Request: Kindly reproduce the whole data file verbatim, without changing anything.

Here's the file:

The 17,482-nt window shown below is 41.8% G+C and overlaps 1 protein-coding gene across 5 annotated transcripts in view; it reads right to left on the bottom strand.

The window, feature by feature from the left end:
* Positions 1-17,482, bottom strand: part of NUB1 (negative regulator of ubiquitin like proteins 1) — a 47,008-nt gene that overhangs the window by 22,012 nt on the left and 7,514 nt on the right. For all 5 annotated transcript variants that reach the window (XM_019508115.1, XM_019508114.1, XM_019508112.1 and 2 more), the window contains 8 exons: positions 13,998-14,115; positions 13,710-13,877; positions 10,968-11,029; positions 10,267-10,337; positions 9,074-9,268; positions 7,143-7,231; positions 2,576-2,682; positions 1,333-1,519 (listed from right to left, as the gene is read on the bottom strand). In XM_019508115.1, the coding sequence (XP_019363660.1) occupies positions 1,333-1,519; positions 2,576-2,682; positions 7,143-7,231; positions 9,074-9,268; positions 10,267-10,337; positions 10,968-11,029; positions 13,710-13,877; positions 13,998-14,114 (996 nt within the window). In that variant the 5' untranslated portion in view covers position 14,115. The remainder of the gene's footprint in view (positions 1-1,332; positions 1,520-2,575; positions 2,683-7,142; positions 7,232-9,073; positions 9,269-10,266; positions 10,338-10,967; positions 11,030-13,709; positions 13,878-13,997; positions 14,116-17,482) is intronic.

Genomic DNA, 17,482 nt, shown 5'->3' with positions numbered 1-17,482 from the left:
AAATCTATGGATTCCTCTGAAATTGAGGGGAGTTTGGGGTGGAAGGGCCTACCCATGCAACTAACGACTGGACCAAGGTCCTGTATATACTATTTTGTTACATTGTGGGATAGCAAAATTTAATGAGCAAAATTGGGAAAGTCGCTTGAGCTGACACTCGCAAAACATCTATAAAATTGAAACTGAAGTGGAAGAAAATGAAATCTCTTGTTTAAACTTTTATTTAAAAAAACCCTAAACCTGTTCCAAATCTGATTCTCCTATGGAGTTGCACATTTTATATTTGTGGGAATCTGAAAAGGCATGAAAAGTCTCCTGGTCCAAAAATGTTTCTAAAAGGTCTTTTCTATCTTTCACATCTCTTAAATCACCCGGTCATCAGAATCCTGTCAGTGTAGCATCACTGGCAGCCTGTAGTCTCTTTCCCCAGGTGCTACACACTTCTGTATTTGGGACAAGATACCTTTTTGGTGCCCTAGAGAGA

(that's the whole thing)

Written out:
The 17,482-nt window shown below is 41.8% G+C and overlaps 1 protein-coding gene across 5 annotated transcripts in view; it reads right to left on the bottom strand.

The window, feature by feature from the left end:
* Positions 1-17,482, bottom strand: part of NUB1 (negative regulator of ubiquitin like proteins 1) — a 47,008-nt gene that overhangs the window by 22,012 nt on the left and 7,514 nt on the right. For all 5 annotated transcript variants that reach the window (XM_019508115.1, XM_019508114.1, XM_019508112.1 and 2 more), the window contains 8 exons: positions 13,998-14,115; positions 13,710-13,877; positions 10,968-11,029; positions 10,267-10,337; positions 9,074-9,268; positions 7,143-7,231; positions 2,576-2,682; positions 1,333-1,519 (listed from right to left, as the gene is read on the bottom strand). In XM_019508115.1, the coding sequence (XP_019363660.1) occupies positions 1,333-1,519; positions 2,576-2,682; positions 7,143-7,231; positions 9,074-9,268; positions 10,267-10,337; positions 10,968-11,029; positions 13,710-13,877; positions 13,998-14,114 (996 nt within the window). In that variant the 5' untranslated portion in view covers position 14,115. The remainder of the gene's footprint in view (positions 1-1,332; positions 1,520-2,575; positions 2,683-7,142; positions 7,232-9,073; positions 9,269-10,266; positions 10,338-10,967; positions 11,030-13,709; positions 13,878-13,997; positions 14,116-17,482) is intronic.

Genomic DNA, 17,482 nt, shown 5'->3' with positions numbered 1-17,482 from the left:
AAATCTATGGATTCCTCTGAAATTGAGGGGAGTTTGGGGTGGAAGGGCCTACCCATGCAACTAACGACTGGACCAAGGTCCTGTATATACTATTTTGTTACATTGTGGGATAGCAAAATTTAATGAGCAAAATTGGGAAAGTCGCTTGAGCTGACACTCGCAAAACATCTATAAAATTGAAACTGAAGTGGAAGAAAATGAAATCTCTTGTTTAAACTTTTATTTAAAAAAACCCTAAACCTGTTCCAAATCTGATTCTCCTATGGAGTTGCACATTTTATATTTGTGGGAATCTGAAAAGGCATGAAAAGTCTCCTGGTCCAAAAATGTTTCTAAAAGGTCTTTTCTATCTTTCACATCTCTTAAATCACCCGGTCATCAGAATCCTGTCAGTGTAGCATCACTGGCAGCCTGTAGTCTCTTTCCCCAGGTGCTACACACTTCTGTATTTGGGACAAGATACCTTTTTGGTGCCCTAGAGAGA